There is the acute risk of people suffering respiratory distress, but far more worrisome is the simple fact that most of the population now suffers some degree of immune damage, which can have repercussions for years to come. The lockdowns are now being thrown under the bus, to stop the vaccines from being blamed. In 2020 this would have been unthinkable, to see the lockdowns being blamed for droves of people getting sick.

          And if I’m allowed to make a daring prediction, I think you may end up seeing the vaccines thrown under the bus too, the adverse effects being acknowledged as responsible for excess mortality, to obscure the far more worrisome fact that this an ecological state change in the human virome that will affect us for years if not decades to come.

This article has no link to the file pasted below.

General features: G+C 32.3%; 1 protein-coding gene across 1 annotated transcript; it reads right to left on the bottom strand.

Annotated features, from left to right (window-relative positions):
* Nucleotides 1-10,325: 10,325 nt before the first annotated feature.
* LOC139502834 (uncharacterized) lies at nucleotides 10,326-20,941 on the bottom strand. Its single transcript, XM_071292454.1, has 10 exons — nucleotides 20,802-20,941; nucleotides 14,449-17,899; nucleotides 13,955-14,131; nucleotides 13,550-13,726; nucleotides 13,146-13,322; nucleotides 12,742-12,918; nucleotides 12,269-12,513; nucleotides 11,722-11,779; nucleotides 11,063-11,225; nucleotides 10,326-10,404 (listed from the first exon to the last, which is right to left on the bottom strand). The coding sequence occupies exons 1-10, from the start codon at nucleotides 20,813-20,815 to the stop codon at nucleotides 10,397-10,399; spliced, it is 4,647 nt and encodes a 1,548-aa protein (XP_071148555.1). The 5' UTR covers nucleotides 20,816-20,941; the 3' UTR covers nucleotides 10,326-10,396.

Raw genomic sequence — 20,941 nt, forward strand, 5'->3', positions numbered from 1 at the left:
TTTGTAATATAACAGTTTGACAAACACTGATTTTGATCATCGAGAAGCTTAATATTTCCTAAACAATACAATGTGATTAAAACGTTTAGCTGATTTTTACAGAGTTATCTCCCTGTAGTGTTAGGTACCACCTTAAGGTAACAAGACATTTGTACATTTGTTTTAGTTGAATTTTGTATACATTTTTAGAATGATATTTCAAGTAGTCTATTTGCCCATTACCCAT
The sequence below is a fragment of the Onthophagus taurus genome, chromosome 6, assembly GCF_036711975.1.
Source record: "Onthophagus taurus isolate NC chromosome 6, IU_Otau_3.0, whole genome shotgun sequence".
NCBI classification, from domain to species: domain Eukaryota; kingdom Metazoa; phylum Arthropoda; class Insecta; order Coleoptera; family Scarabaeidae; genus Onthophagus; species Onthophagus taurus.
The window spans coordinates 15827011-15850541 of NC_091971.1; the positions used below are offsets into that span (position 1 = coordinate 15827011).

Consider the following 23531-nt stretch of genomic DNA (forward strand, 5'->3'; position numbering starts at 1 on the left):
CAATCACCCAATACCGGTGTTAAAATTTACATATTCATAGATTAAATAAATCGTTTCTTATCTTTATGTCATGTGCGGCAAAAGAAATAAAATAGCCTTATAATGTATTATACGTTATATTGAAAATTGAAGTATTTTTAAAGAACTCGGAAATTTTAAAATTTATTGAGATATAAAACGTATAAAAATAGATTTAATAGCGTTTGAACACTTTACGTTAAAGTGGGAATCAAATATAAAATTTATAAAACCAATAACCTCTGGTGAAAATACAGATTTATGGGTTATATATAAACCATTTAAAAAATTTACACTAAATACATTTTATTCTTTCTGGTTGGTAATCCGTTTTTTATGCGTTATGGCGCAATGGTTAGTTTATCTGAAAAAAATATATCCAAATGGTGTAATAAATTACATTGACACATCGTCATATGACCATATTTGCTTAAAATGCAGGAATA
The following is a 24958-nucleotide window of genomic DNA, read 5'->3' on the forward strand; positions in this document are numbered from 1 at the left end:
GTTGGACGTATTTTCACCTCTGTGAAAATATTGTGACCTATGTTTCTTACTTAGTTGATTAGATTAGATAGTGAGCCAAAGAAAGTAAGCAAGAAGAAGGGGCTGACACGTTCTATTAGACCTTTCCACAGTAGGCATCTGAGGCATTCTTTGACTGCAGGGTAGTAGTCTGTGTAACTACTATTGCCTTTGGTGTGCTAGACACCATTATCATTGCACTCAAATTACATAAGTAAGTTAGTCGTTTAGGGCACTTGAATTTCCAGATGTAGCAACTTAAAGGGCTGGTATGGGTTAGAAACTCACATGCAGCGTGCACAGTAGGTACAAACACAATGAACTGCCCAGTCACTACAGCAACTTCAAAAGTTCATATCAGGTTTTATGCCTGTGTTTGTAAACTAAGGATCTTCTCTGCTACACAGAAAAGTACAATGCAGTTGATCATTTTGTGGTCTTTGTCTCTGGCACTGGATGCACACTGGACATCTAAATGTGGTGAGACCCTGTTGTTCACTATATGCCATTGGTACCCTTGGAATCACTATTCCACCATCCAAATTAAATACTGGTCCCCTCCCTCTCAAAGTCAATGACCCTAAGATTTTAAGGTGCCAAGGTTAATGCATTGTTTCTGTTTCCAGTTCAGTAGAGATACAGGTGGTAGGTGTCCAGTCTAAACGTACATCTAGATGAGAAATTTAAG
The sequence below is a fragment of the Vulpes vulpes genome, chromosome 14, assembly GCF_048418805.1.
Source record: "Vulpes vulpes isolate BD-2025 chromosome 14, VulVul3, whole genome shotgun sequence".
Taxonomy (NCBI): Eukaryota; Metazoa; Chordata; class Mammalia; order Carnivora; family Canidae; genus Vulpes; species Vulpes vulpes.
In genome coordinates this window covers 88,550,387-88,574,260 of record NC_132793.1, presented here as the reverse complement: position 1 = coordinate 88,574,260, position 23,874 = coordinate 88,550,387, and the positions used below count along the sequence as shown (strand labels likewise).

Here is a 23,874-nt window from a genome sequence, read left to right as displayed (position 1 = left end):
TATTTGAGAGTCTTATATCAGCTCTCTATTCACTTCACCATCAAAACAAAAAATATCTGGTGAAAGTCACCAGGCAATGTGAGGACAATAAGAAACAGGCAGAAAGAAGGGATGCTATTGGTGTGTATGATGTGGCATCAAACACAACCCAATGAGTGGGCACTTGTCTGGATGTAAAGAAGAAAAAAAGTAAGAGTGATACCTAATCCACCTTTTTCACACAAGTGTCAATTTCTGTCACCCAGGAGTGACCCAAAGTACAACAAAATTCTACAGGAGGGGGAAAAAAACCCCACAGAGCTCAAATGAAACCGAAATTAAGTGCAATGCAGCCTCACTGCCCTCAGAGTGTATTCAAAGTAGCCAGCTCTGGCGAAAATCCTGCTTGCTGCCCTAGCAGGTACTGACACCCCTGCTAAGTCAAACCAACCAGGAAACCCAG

When you kill the fish in the ocean, what you sometimes see is that they don’t recover when you stop killing them. In their absence population numbers of jellyfish will grow. The remnants of dead jellyfish will then end up feeding bacteria, rather than feeding the plants that fish need to eat. As a consequence you get stuck with a bacteria-jellyfish dominated ocean, in which the fish can’t recover to the previous situation.

          All of this was preventable. Sarbecoviruses infect millions of human beings around the world, but they normally struggle to spread from person to person or establish a permanent presence in our bodies, as they have to compete for hosts with viruses far better adopted to spread between humans. It’s only because of people’s own actions that we could ever end up in the present situation.